A Filipino road construction crew on the northern island of Luzon. Photo: Twitter

The Philippines’ economy is leaning heavily on infrastructure projects – along with the traditional growth drivers of consumption and foreign remittances – to deliver an economic boost in 2020. In the meantime, the central bank is keeping monetary conditions easy to help the country catch up with its Southeast Asian neighbors.

Manila’s “Build, Build, Build” program has drastically increased infrastructure spending, which is expected to reach 7% of GDP by the end of President Rodrigo Duterte’s term. This compares favorably with only 2% of GDP before he was elected in 2016.

“The government is keen to make up for underspending in 2019,” said a note from HSBC, which blamed the missed target on election disruptions and a delay in passing the budget. The report said construction began in the second half of 2019 on about $25 billion worth of large-scale projects – including the Manila Subway and the PNR North-South Railway. The huge boost should fuel investment growth through 2020.

The government has allocated 24% of its proposed 4.1 trillion peso (US$80 billion) 2020 budget to infrastructure – 12% higher than the previous year.

Highways and bridges are being built throughout Metro Manila, along with a new light rail system in North-East Metro Manila. A shovel-ready subway is being touted as a legacy project that will hopefully alleviate gridlocked streets. In the Visayas and Mindanao, more highways are being expanded to compensate for decades of neglect.

“The government’s clear priority on infrastructure development – which, in our view, boosts long-term growth prospects – is underpinning business confidence,” said Nomura economists in a report.

“In an attempt to fast-track implementation and make the pipeline of projects more realistic, the list of flagship projects has been revised to include those that can be started within the government’s current term (until 2022), even if resulting in a  bigger list of 100 projects versus 75 before with a total estimated cost of 4.2 trillion pesos (24% of 2018 GDP).”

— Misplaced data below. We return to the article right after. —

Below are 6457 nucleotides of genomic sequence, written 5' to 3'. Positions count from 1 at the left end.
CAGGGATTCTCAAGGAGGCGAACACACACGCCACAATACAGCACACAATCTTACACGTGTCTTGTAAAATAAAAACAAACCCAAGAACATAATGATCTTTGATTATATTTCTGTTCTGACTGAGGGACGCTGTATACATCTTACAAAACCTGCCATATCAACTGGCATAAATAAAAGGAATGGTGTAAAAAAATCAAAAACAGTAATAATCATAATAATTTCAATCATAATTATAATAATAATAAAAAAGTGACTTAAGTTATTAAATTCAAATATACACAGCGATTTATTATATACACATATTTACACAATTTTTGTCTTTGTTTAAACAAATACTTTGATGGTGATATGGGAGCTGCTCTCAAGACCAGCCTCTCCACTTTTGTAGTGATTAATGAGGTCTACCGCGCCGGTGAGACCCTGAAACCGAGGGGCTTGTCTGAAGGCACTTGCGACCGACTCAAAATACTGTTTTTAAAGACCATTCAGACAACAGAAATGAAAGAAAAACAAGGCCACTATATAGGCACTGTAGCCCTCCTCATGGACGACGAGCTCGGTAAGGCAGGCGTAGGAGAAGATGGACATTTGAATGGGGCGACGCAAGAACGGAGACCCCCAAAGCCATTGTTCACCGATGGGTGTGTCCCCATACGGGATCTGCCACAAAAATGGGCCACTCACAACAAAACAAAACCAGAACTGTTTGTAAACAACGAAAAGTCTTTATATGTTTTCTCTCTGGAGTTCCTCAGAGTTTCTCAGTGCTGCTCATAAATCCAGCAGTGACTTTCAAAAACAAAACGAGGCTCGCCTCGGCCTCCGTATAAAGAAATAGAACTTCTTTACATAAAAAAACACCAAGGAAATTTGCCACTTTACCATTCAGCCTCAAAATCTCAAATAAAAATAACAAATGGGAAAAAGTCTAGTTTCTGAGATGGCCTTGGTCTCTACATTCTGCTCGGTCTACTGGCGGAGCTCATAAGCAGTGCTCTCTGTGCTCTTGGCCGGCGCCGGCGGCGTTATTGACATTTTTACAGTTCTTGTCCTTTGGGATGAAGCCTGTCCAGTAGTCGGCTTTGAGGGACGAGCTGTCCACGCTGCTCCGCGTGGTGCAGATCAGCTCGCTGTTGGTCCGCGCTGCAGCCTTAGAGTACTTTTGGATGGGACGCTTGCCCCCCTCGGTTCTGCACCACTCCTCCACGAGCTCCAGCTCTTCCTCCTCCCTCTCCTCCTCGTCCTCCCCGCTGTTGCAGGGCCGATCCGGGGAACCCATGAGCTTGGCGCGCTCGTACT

The economy is still being propelled by private consumption, given the young demographics, and strong foreign remittances over the past two decades. Services remain buoyant but business process outsourcing, light industry and exports have started to slow, although the decrease can be attributed to external factors.

“Private consumption has been robust and is likely to remain so in 2020. Consumer confidence has turned more upbeat, rebounding to positive territory for the first time in a year as of 3Q19. We expect this to hold up in the year ahead as remittances inflows have been strong in 2019 (unlike in 2018), and we see no big downside risks in the near-term,” HSBC said.

According to Nomura economists, private consumption will likely remain supported by tighter labor markets and higher disposable incomes as a result of last year’s tax reforms, which were based on Duterte’s Tax Reform for Acceleration and Inclusion program (TRAIN).

The IMF has projected the Philippines’ economic growth to rise to 6.3% in 2020 from an estimated 5.7% in 2019, thanks to an increase in government spending and the recent monetary policy easing.

“The medium-term economic outlook remains favorable, especially if the strong structural reform momentum continues,” it said, adding that bold implementation efforts are needed for the strong structural reform momentum to lift medium-term growth and reduce poverty.

Much of the focus under the structural reforms agenda in 2020 will be on the long-delayed tax reforms. The proposed legislation is aimed at gradually lowering corporate income tax rates from 30% to 20% while reducing financial incentives currently granted to corporations. The uncertainty over this proposal contributed to a substantial decline in FDI last year. These uncertainties could hurt sustainable and inclusive growth going forward.

Another risk to growth is the tension between the government and private sector as shown by the government’s run-in with the ABS-CBN television network and disagreements over the water utilities projects.

Duterte threatened violence to investors in Manila’s water utilities projects after a Singapore court ruled against the Philippines government in a dispute between the two. He has also hinted that he would not renew the franchise extension of the ABS-CBN Corp television network. Duterte lashed out at the network after it refused to run his paid advertisement during the 2016 presidential elections.

The bill to extend its license, which expires in March 2020, is currently in the hands of a congress dominated by Duterte’s allies.

Clashes such as these could easily derail important projects and deliver an economic setback. What the nation needs is for the government and the private sector to work together or risk missing economic growth targets.

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